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Women move into male-dominated jobs as COVID upends employment

Male employment grew faster than female employment in some traditionally female-dominated sectors, including aged and disability care, general cafe staff and as education aides.

Mr Pickering said since COVID-19, female employment had continued to outpace male employment in male-dominated occupations.

“We often make big career decisions as teenagers or young adults. If the pre-pandemic decade is any guide, young people – especially men – might benefit from thinking outside the square and pursue a career path that runs counter to gender stereotypes,” he said.

The soaring house market may be one of the factors dragging more women into the workforce.

The soaring house market may be one of the factors dragging more women into the workforce.Credit:Erin Jonasson

Separate research from JPMorgan economists Ben Jarman and Tom Kennedy showed there had been a “remarkable” acceleration in the number of women either in work or looking for it.


They said it was still unclear why female participation had increased so much, but one factor may be the housing market with the median house price in Sydney at $1.2 million and on its way to $1 million in Melbourne and Canberra.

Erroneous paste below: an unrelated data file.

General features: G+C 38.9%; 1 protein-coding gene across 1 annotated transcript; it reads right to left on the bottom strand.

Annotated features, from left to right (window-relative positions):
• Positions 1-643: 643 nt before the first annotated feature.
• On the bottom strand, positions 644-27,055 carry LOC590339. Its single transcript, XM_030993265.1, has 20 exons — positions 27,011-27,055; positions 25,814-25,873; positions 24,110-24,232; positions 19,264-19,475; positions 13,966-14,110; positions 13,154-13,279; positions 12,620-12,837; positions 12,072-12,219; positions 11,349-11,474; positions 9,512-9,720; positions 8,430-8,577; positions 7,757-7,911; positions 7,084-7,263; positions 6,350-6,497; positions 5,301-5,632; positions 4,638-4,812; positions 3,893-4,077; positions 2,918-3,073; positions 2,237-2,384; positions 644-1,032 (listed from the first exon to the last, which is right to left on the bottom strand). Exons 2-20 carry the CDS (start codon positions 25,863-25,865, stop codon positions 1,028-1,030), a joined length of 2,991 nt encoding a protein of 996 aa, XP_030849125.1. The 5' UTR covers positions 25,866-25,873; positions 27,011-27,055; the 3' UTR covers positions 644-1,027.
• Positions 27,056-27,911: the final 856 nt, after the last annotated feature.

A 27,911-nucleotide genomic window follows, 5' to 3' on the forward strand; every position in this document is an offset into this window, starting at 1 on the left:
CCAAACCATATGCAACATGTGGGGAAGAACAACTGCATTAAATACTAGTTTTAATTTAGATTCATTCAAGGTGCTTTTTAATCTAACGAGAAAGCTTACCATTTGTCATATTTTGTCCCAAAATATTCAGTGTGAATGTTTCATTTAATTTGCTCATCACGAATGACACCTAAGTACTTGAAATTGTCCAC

“The exact catalysts behind the most recent shift is unknown, though it likely relates to some combination of more flexible work arrangements, increasing opportunities and the rising hurdle to home ownership,” they said.

Mr Jarman and Mr Kennedy also downplayed claims of major job shortages across the economy. They said while there were shortages in some sectors, there was the same proportion of businesses reporting it was easy to find staff.

While job numbers have recovered, ANZ senior economist Catherine Birch said it had not been across all sectors.

She said employment in the best paid and second-best paid occupations was back above its pre-virus level, but was still below the pre-virus level in middle and second-lowest earning jobs.

“While some people may have transitioned from lower-paying to higher-paying occupations, it is clear that those with the skills and experience to work in higher-paying jobs have had relatively better employment outcomes since the pandemic, which is a concern for inequality,” she said.

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